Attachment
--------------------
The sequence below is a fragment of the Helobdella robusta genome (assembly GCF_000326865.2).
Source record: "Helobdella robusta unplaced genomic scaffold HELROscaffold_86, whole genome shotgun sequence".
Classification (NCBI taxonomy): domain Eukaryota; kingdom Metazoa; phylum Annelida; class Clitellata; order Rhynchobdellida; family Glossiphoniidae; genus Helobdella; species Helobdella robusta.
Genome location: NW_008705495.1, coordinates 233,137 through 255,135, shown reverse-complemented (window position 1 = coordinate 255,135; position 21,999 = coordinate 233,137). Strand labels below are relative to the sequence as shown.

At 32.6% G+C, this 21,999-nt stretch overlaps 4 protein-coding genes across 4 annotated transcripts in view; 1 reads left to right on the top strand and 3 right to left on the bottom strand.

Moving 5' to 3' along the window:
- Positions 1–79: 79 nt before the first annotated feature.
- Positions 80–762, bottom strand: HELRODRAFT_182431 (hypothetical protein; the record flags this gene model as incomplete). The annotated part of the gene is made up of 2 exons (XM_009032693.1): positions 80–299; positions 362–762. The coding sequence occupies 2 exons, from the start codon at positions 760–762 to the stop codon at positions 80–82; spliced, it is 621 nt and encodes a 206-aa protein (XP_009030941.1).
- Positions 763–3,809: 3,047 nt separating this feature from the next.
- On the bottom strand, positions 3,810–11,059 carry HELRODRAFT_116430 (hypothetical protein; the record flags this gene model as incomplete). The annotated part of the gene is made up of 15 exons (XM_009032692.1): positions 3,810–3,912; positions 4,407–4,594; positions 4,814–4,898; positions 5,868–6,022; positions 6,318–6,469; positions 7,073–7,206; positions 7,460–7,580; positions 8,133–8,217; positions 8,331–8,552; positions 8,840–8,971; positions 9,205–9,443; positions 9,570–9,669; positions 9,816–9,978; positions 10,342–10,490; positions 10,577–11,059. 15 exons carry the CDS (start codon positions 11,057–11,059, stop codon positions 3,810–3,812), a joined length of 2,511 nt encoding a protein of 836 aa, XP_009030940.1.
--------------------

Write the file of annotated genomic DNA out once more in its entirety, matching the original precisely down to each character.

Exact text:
The sequence below is a fragment of the Helobdella robusta genome (assembly GCF_000326865.2).
Source record: "Helobdella robusta unplaced genomic scaffold HELROscaffold_86, whole genome shotgun sequence".
Classification (NCBI taxonomy): domain Eukaryota; kingdom Metazoa; phylum Annelida; class Clitellata; order Rhynchobdellida; family Glossiphoniidae; genus Helobdella; species Helobdella robusta.
Genome location: NW_008705495.1, coordinates 233,137 through 255,135, shown reverse-complemented (window position 1 = coordinate 255,135; position 21,999 = coordinate 233,137). Strand labels below are relative to the sequence as shown.

At 32.6% G+C, this 21,999-nt stretch overlaps 4 protein-coding genes across 4 annotated transcripts in view; 1 reads left to right on the top strand and 3 right to left on the bottom strand.

Moving 5' to 3' along the window:
- Positions 1–79: 79 nt before the first annotated feature.
- Positions 80–762, bottom strand: HELRODRAFT_182431 (hypothetical protein; the record flags this gene model as incomplete). The annotated part of the gene is made up of 2 exons (XM_009032693.1): positions 80–299; positions 362–762. The coding sequence occupies 2 exons, from the start codon at positions 760–762 to the stop codon at positions 80–82; spliced, it is 621 nt and encodes a 206-aa protein (XP_009030941.1).
- Positions 763–3,809: 3,047 nt separating this feature from the next.
- On the bottom strand, positions 3,810–11,059 carry HELRODRAFT_116430 (hypothetical protein; the record flags this gene model as incomplete). The annotated part of the gene is made up of 15 exons (XM_009032692.1): positions 3,810–3,912; positions 4,407–4,594; positions 4,814–4,898; positions 5,868–6,022; positions 6,318–6,469; positions 7,073–7,206; positions 7,460–7,580; positions 8,133–8,217; positions 8,331–8,552; positions 8,840–8,971; positions 9,205–9,443; positions 9,570–9,669; positions 9,816–9,978; positions 10,342–10,490; positions 10,577–11,059. 15 exons carry the CDS (start codon positions 11,057–11,059, stop codon positions 3,810–3,812), a joined length of 2,511 nt encoding a protein of 836 aa, XP_009030940.1.